The call for voluntary redundancies and early retirement beng conveyed to individual Austin Rover staff this morning is a matter for the company. It would not be appropriate for me to comment on that. Austin Rover must be free to determine employment levels in line with market conditions and the need to be competitive.
Will the Minister admit that this announcement confirms our fears that, contrary to the impression that the Secretary of State tried to give in answer to questions on Wednesday, Mr. Graham Day and the Government intend to settle for an Austin Rover share of only 15 or 16 per cent. of the British market and a total production of 450,000 cars a year, instead of trying to get sales back up to more than 20 per cent. of the market and production back to 650,000 a year?
Will the right hon. Gentleman also confirm that the redundancies mean that one in 10 of Austin Rover staff will lose their jobs as a direct result of this defeatist attitude towards sales adopted by Mr. Day and the Government? How many other redundancies have yet to be announced by Austin Rover or elsewhere in the Rover Group? Will the Minister now publish the corporate plan for the Rover Group, immediately and in full, and allow us to see the true scale of the butchery proposed by Mr. Day with the Government's blessing?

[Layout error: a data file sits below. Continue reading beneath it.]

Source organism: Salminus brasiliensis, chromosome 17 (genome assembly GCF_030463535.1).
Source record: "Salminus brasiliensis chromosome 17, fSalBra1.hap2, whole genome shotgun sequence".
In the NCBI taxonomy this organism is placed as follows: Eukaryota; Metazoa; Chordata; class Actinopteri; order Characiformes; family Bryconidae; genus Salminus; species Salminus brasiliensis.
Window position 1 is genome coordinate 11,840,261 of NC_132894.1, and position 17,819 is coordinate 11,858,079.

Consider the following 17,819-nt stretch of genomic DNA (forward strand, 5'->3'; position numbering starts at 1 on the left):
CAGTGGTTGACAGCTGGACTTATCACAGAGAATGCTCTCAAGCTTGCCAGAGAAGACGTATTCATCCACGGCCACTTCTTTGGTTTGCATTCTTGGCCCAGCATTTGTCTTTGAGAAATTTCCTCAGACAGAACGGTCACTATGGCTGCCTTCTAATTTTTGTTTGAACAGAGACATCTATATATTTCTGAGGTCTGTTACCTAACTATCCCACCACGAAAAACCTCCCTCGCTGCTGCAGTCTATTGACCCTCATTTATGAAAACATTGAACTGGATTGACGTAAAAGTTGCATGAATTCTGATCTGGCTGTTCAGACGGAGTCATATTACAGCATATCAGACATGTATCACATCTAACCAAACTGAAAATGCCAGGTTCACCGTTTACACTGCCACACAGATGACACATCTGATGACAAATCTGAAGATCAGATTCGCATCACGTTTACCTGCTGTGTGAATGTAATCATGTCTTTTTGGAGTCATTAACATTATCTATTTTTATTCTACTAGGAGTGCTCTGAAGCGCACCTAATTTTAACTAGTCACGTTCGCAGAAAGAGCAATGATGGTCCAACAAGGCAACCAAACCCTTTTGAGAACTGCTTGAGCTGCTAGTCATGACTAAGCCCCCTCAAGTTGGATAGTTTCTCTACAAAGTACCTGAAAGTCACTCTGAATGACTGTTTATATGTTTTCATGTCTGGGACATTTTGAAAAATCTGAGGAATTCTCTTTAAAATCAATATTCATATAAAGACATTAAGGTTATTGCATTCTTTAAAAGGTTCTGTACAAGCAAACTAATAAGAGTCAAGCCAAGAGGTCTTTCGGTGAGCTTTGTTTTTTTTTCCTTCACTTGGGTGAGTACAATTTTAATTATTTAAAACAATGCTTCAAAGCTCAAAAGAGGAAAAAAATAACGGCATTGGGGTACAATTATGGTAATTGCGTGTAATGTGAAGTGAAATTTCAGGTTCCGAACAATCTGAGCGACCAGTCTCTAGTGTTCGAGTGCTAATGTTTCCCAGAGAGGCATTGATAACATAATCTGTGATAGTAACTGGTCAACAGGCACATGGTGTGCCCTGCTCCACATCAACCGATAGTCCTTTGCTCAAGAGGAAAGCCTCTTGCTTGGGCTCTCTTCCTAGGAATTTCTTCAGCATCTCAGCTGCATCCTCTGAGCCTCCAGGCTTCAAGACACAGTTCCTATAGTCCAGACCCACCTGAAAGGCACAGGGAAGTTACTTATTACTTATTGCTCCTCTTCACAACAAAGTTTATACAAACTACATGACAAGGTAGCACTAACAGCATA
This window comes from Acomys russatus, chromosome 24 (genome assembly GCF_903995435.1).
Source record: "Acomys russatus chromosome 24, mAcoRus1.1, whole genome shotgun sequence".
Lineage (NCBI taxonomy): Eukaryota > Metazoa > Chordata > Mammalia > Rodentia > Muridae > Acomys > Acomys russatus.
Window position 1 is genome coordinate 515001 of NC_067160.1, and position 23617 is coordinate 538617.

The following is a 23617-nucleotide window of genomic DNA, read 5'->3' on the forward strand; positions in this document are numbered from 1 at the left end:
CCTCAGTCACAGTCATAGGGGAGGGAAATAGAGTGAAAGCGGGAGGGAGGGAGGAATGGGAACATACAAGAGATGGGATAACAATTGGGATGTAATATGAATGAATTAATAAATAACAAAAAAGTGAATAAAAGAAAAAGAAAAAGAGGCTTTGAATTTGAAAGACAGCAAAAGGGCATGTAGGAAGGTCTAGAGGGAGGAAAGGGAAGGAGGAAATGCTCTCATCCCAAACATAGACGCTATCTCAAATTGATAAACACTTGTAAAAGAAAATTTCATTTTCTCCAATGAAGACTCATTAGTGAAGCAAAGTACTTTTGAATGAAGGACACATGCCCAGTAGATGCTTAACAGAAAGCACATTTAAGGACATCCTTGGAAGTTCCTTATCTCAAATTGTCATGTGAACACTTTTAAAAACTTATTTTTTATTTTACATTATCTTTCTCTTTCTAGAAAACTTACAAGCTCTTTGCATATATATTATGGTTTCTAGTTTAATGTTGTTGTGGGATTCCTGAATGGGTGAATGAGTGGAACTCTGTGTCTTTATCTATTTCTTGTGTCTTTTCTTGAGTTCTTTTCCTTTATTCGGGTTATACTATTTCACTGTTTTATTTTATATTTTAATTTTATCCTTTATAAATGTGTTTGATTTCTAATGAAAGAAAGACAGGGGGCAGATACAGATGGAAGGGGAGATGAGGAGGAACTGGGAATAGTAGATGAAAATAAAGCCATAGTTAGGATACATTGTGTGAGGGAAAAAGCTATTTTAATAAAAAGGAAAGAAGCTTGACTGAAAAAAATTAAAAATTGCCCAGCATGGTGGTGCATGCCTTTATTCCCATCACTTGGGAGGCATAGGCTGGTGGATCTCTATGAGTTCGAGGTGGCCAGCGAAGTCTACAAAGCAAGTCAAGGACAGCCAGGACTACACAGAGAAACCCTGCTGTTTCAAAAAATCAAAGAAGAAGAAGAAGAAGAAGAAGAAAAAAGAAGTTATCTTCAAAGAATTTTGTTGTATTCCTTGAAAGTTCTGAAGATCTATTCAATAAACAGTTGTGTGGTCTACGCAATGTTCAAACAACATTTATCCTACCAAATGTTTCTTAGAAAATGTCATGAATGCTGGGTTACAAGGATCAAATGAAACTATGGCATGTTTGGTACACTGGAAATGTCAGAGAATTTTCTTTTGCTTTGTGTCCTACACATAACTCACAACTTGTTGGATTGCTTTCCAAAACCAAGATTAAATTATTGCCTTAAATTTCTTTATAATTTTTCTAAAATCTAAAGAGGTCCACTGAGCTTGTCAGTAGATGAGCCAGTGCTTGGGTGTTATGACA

The forecasts that the hon. Gentleman mentioned do not in any way follow from the comments that my right hon. Friend made in the House earlier this week. I deny that there is any defeatist attitude in my Department, in the Government generally or on the part of Mr. Graham Day. As the hon. Gentleman well knows, the corporate plan is being studied at the moment.
It is clearly essential that Austin Rover is brought into profitable and successful production and increasses its share of the market. Is it not impossible to make a judgment about the redundancies until we know the content of the corporate plan, which is in the Minister's hands? Do the redundancies form part of the corporate plan? Have they been given explicit approval by the Government as part of the corporate plan, or are they independent of the proposals in the plan? When will we know the answer to that question?